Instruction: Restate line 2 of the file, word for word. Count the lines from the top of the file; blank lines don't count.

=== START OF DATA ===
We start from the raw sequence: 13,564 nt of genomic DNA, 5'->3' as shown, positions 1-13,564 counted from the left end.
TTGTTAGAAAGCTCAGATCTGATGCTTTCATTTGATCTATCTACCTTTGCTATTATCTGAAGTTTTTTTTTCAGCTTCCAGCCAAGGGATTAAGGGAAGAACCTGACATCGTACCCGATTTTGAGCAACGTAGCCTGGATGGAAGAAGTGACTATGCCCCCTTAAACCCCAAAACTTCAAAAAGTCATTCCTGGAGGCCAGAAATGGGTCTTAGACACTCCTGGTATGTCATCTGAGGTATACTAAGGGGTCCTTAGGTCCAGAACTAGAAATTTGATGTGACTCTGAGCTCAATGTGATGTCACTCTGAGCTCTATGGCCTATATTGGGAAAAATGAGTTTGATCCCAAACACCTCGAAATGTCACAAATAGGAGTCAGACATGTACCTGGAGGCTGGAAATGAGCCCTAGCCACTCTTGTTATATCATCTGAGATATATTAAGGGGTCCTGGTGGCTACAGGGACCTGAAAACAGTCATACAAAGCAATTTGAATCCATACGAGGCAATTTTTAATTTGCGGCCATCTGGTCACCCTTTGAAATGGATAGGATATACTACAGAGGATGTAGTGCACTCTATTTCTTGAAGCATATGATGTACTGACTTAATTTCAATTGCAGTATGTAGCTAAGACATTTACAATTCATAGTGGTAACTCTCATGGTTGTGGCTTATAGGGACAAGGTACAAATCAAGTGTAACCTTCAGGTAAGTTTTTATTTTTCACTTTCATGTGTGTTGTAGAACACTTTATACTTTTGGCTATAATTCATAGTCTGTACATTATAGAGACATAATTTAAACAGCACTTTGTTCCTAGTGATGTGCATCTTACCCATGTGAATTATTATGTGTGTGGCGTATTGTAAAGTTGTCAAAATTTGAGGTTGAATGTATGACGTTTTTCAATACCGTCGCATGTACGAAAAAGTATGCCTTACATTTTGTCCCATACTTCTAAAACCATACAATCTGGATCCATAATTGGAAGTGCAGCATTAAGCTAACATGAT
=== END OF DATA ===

TTGTTAGAAAGCTCAGATCTGATGCTTTCATTTGATCTATCTACCTTTGCTATTATCTGAAGTTTTTTTTTCAGCTTCCAGCCAAGGGATTAAGGGAAGAACCTGACATCGTACCCGATTTTGAGCAACGTAGCCTGGATGGAAGAAGTGACTATGCCCCCTTAAACCCCAAAACTTCAAAAAGTCATTCCTGGAGGCCAGAAATGGGTCTTAGACACTCCTGGTATGTCATCTGAGGTATACTAAGGGGTCCTTAGGTCCAGAACTAGAAATTTGATGTGACTCTGAGCTCAATGTGATGTCACTCTGAGCTCTATGGCCTATATTGGGAAAAATGAGTTTGATCCCAAACACCTCGAAATGTCACAAATAGGAGTCAGACATGTACCTGGAGGCTGGAAATGAGCCCTAGCCACTCTTGTTATATCATCTGAGATATATTAAGGGGTCCTGGTGGCTACAGGGACCTGAAAACAGTCATACAAAGCAATTTGAATCCATACGAGGCAATTTTTAATTTGCGGCCATCTGGTCACCCTTTGAAATGGATAGGATATACTACAGAGGATGTAGTGCACTCTATTTCTTGAAGCATATGATGTACTGACTTAATTTCAATTGCAGTATGTAGCTAAGACATTTACAATTCATAGTGGTAACTCTCATGGTTGTGGCTTATAGGGACAAGGTACAAATCAAGTGTAACCTTCAGGTAAGTTTTTATTTTTCACTTTCATGTGTGTTGTAGAACACTTTATACTTTTGGCTATAATTCATAGTCTGTACATTATAGAGACATAATTTAAACAGCACTTTGTTCCTAGTGATGTGCATCTTACCCATGTGAATTATTATGTGTGTGGCGTATTGTAAAGTTGTCAAAATTTGAGGTTGAATGTATGACGTTTTTCAATACCGTCGCATGTACGAAAAAGTATGCCTTACATTTTGTCCCATACTTCTAAAACCATACAATCTGGATCCATAATTGGAAGTGCAGCATTAAGCTAACATGAT